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By Nenad N. Bach | Published  03/6/2004 | Politics | Unrated




by Brian Gallagher

The Croatian Herald, Australia No. 1005 - 05.03.04

The International Criminal Tribunal for the former
Yugoslavia (ICTY) in the Hague has often colluded with
Serbian interests in much the same way UN personnel
did throughout the wars in the former Yugoslavia. This
is obscured by Serbian complaints that the Tribunal is
biased against them. Not only have they openly
provided intelligence to the Serbs, they have not
investigated major Serbian war crimes suspects in
relation to crimes in Croatia. This is no doubt due to
a political effort by the Prosecutor's office to
revise and distort history to play down Serbian
aggression and show that "all sides are equally

The attitude of the Office of the Prosecutor can be
clearly seen by their views on Srebrenica. The UN has
been condemned and held responsible by many for the
slaughter of thousands of Bosnian men and boys.
Indeed, the Milosevic trial itself has seen testimony
damning the UN role at Srebrenica.

One would think then that UN personnel would be
investigated for their involvement in war crimes by
the Hague Prosecutor. Not a bit of it. On the
contrary, the Prosecutor seems to think the UN's role
was an innocent one. In 2000, the pro-prosecutor
Institute of War and Peace Reporting (IWPR) wrote that
a group called the 'Mothers of Srebrenica and
Podrinje' had - quite reasonably - asked the
Prosecutor to investigate UN officials such as former
Secretary-General Boutros-Boutros Ghali for complicity
in the massacre at Srebrenica. Deputy Prosecutor
Graham Blewitt had this to say: "Some common sense has
to be exercised here." He elaborated further, "To
suggest the UN in its role as peacemaker in the former
Yugoslavia, and particularly in Bosnia, had motives
which would amount to crimes is unrealistic."

A prosecution witness in the Milosevic trial, former
Venezuelan ambassador to the UN, Diego Arria, has
claimed that UN personnel - including Boutros-Boutros
Ghali - deliberately withheld intelligence from the
security council. This may have prevented action to
save lives. Arria had warned of a massacre at
Srebrenica; he was ignored. He has called this the
biggest cover-up in UN history. Will Graham Blewitt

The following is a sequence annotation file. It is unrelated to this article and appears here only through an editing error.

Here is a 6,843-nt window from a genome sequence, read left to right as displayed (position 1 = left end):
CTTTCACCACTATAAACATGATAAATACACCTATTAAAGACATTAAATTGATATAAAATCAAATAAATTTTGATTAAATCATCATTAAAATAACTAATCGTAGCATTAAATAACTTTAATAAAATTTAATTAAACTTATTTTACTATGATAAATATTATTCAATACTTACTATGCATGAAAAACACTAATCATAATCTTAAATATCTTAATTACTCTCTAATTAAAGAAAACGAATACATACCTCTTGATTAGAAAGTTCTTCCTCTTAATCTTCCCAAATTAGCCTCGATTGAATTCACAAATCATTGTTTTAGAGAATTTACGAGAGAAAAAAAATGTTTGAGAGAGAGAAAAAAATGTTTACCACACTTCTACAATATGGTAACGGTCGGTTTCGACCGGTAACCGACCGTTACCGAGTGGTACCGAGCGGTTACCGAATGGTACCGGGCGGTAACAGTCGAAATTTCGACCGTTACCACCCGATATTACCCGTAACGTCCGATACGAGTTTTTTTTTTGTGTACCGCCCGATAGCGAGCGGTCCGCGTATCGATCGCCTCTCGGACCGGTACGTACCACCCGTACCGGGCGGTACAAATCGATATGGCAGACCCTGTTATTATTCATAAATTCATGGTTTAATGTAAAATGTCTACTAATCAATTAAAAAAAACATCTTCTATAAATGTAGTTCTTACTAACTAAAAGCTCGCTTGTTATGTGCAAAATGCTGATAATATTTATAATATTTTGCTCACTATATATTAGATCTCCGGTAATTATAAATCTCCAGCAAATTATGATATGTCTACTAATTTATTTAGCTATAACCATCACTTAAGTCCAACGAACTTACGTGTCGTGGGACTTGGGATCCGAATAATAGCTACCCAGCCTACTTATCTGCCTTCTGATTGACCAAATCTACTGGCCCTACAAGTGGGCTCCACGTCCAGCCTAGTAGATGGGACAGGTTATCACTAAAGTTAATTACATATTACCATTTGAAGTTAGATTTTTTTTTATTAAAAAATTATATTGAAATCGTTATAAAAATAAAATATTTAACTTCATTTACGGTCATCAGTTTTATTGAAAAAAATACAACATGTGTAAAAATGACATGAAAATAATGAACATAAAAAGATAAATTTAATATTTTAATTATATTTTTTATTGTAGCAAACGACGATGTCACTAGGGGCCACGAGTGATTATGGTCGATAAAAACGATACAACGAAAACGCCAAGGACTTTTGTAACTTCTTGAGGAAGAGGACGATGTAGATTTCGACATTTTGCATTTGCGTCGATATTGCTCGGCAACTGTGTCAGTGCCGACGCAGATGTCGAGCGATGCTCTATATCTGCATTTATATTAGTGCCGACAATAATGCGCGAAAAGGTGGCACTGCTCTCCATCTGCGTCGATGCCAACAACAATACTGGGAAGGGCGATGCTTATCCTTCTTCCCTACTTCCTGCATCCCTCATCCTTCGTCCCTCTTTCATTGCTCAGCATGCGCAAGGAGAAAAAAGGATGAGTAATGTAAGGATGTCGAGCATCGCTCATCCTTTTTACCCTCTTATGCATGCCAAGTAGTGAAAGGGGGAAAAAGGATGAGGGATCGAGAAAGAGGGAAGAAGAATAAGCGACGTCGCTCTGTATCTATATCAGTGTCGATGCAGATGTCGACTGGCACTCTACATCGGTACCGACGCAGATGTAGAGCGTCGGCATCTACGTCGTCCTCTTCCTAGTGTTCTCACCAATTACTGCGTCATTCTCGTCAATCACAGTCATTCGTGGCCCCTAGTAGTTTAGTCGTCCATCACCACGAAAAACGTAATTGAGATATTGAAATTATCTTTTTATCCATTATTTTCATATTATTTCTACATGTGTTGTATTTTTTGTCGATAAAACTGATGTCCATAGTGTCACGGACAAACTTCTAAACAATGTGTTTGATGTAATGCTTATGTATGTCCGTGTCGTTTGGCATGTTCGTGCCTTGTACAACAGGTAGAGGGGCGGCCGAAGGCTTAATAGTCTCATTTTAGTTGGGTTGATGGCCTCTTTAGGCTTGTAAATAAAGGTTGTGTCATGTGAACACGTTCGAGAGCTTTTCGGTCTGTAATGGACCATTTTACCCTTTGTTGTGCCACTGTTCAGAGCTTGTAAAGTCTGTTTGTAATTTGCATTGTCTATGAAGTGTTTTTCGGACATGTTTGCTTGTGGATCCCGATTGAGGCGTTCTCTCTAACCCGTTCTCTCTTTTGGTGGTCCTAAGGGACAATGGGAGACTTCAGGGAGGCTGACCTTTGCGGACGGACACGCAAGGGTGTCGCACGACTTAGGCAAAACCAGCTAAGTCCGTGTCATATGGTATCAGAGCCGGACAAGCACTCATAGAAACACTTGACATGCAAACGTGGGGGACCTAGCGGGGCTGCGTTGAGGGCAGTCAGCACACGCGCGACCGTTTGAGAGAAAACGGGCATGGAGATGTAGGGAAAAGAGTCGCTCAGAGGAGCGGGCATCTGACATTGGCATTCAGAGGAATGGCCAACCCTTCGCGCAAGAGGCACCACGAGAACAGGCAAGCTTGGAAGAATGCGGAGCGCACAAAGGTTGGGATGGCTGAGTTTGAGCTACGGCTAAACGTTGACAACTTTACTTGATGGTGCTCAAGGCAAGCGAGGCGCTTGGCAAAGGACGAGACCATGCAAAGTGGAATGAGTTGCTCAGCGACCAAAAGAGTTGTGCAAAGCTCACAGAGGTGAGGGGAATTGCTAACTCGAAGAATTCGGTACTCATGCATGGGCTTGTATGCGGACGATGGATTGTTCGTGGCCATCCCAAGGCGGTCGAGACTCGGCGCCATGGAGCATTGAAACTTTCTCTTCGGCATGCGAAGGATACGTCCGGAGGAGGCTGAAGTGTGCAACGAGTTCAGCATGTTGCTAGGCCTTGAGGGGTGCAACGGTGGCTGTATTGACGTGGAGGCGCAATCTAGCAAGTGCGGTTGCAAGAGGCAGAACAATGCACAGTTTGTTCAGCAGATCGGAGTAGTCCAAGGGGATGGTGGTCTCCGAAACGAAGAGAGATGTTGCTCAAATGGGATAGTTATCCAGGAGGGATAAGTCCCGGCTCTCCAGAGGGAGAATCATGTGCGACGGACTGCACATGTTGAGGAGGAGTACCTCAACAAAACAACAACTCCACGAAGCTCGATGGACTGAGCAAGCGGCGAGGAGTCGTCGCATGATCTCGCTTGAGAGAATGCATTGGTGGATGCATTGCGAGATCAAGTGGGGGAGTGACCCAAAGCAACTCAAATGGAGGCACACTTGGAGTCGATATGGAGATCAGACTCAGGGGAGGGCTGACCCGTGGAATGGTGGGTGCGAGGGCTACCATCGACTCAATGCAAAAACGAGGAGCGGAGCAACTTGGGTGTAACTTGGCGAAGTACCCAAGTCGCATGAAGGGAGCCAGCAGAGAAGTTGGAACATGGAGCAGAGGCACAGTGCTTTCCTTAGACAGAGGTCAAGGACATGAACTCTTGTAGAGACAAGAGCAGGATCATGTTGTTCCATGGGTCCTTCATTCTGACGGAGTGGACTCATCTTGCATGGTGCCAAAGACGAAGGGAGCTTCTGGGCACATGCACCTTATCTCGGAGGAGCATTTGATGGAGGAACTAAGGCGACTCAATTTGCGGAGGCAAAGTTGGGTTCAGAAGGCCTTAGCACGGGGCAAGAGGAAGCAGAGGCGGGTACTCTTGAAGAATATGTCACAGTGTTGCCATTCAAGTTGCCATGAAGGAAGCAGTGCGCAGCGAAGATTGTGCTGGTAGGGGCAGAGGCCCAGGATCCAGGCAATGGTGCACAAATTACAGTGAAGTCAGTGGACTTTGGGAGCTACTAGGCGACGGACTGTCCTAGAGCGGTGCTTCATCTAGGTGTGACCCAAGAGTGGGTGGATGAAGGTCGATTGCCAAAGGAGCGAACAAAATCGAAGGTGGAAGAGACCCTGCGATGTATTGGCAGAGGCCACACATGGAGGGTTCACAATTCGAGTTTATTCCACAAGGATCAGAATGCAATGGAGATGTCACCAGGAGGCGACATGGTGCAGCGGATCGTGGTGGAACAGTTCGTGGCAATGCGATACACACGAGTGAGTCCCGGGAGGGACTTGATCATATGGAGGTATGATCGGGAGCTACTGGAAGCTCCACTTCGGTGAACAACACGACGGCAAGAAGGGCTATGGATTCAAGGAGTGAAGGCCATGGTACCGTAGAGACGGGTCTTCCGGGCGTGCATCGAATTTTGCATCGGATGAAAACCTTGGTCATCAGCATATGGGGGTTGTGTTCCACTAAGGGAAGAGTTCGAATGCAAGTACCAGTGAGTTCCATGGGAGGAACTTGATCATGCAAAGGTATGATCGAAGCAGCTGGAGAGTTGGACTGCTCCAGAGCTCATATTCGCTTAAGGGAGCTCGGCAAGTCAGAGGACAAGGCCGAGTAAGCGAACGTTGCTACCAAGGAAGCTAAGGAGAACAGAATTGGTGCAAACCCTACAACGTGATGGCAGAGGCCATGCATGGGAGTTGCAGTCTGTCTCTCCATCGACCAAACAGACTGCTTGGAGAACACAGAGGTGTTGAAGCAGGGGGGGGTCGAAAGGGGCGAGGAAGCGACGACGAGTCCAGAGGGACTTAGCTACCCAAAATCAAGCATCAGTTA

now start an investigation? I suspect not. UN
officials will breathe easy.

The Office of the Prosecutor has often provided
intelligence on their investigations to the Serbs - no
doubt helping suspects elude justice. The Hague
Prosecutor used to produce sealed indictments -
meaning suspects could be arrested by surprise. In
2001, IWPR reported that the Hague Prosecutor handed
over sealed indictments to the Bosnian Serb leadership
in Bosnia-Herzegovina. They in turn promptly handed
these indictments to the suspects, without arresting
them. The suspects were thus alerted to the fact they
were being hunted, and would no doubt adopt a low

Deputy Prosecutor Blewitt's comments on the matter
seemed more geared to exonerating Bosnian Serb leaders
of blame for this leak. "I do not believe the
government did it intentionally. The responsibility is
on an individual in the government who wanted to slow
down justice" he said.

The Bosnian Serb leadership have never been supportive
of the Tribunal. What possessed the Office of the
Prosecutor to hand over such sensitive material? And
why did Blewitt minimize the responsibility of the
Bosnian Serb leadership?

Had the indictments been leaked by the Office of the
Prosecutor there would have been an outcry. But as
they were leaked by the Bosnian Serbs - having been
given them officially by the Prosecutor - there was no
such outcry.

In 2003, The UK's Spectator magazine criticised Hague
Chief Prosecutor Carla del Ponte for handing over
intelligence on the whereabouts of Radovan Karadzic to
the Montenegrin President Milo Djukanovic. The
Spectator pointed out that Djukanovic was under
investigation by Italian judges for directing a